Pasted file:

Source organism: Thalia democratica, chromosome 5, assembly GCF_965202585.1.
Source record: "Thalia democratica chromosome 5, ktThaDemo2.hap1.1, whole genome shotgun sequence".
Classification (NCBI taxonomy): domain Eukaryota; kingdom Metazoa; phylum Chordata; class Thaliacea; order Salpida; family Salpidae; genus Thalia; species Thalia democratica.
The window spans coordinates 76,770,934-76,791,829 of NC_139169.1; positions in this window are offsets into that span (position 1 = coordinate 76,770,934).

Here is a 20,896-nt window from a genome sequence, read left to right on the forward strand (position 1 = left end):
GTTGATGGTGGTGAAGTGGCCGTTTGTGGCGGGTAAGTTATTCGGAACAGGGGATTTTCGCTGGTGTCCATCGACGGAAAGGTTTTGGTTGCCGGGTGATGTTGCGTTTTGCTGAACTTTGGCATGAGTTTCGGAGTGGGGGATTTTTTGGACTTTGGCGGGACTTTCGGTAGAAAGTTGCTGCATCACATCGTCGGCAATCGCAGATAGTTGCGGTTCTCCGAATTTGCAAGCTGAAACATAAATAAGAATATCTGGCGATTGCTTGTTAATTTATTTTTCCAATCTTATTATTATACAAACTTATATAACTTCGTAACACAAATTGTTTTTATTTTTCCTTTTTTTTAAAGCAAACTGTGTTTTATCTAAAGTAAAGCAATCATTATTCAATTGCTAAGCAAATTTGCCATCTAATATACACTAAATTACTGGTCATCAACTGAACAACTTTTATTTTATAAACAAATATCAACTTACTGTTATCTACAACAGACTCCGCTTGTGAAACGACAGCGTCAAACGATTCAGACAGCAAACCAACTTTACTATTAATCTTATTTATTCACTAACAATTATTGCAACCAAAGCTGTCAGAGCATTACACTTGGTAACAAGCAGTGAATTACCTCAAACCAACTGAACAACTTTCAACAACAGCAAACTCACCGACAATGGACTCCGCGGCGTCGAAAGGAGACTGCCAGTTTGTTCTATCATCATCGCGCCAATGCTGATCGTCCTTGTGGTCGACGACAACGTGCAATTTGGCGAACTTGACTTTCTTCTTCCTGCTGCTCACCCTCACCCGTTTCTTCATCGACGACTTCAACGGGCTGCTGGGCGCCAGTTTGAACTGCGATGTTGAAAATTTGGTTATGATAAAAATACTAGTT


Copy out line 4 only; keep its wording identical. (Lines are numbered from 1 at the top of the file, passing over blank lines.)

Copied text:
The window spans coordinates 76,770,934-76,791,829 of NC_139169.1; positions in this window are offsets into that span (position 1 = coordinate 76,770,934).